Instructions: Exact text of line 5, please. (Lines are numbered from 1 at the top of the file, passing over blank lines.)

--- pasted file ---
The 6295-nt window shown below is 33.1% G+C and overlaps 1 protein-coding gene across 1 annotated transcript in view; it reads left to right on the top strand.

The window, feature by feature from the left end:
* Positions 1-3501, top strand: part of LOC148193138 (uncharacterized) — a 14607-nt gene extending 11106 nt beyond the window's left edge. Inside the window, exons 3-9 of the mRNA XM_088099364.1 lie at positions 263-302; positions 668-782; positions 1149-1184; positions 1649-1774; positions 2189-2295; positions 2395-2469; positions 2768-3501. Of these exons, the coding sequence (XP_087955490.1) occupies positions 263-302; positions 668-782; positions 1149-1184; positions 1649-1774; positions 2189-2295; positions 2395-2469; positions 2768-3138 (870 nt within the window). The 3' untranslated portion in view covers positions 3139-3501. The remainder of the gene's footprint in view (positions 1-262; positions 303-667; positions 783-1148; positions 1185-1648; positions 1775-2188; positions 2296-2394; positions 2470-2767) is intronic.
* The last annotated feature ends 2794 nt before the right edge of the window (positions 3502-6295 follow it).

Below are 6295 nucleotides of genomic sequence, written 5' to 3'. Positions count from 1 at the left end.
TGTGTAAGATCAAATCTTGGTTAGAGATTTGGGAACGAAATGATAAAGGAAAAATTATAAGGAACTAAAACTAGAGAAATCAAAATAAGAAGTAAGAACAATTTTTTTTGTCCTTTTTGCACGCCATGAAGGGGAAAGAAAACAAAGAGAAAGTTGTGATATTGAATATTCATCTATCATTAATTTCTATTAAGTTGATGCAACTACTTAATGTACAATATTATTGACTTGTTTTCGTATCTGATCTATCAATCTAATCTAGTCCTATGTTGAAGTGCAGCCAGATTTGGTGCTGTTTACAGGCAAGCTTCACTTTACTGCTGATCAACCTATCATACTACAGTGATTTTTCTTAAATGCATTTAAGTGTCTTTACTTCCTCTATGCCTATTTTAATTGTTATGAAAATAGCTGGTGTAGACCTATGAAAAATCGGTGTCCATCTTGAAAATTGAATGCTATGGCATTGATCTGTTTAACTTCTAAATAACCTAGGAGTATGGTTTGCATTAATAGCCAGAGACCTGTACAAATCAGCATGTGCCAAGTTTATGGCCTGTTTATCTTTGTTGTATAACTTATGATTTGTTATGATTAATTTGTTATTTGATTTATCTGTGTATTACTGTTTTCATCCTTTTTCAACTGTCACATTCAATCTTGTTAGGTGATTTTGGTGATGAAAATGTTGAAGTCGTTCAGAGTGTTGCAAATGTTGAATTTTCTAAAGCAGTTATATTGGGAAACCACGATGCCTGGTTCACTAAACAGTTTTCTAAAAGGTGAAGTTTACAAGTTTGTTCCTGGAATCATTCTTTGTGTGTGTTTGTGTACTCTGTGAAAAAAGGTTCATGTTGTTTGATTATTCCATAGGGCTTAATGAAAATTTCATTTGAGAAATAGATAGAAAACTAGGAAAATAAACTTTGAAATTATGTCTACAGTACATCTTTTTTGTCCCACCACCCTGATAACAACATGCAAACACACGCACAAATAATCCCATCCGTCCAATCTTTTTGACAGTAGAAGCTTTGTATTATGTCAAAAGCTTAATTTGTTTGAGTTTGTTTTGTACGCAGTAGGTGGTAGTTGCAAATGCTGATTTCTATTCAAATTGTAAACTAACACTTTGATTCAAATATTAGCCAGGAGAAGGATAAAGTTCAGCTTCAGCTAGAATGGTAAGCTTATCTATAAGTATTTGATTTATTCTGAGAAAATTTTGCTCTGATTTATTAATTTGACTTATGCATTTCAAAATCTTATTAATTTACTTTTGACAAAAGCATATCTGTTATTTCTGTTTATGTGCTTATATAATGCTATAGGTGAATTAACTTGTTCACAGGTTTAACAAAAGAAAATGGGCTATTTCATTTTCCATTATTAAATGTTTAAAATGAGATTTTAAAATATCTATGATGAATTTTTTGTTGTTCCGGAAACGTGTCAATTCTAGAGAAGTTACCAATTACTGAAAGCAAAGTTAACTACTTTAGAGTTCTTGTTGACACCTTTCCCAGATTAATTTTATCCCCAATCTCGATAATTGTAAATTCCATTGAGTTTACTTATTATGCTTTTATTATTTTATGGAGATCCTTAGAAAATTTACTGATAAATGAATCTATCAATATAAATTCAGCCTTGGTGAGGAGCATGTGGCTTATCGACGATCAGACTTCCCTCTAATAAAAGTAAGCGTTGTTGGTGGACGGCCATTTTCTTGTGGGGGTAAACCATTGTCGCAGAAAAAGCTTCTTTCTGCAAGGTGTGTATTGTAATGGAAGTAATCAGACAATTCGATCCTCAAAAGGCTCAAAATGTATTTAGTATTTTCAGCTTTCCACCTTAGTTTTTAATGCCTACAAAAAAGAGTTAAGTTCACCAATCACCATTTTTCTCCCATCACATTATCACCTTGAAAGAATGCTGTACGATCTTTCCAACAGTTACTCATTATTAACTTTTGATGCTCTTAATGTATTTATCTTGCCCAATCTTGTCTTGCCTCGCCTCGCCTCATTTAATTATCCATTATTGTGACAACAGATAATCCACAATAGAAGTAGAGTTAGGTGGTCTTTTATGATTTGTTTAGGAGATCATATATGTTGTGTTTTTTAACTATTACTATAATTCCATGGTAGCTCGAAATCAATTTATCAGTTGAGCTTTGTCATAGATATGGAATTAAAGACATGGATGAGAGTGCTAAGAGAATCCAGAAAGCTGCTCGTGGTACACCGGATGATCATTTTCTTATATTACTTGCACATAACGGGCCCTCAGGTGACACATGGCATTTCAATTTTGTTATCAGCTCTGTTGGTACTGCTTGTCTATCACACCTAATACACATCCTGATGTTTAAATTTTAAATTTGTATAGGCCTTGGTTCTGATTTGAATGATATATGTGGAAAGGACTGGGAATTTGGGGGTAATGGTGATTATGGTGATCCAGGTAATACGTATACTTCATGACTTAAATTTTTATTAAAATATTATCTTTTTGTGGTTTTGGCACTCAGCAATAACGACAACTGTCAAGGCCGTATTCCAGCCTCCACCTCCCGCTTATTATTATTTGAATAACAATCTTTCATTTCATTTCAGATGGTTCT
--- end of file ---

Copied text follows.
Below are 6295 nucleotides of genomic sequence, written 5' to 3'. Positions count from 1 at the left end.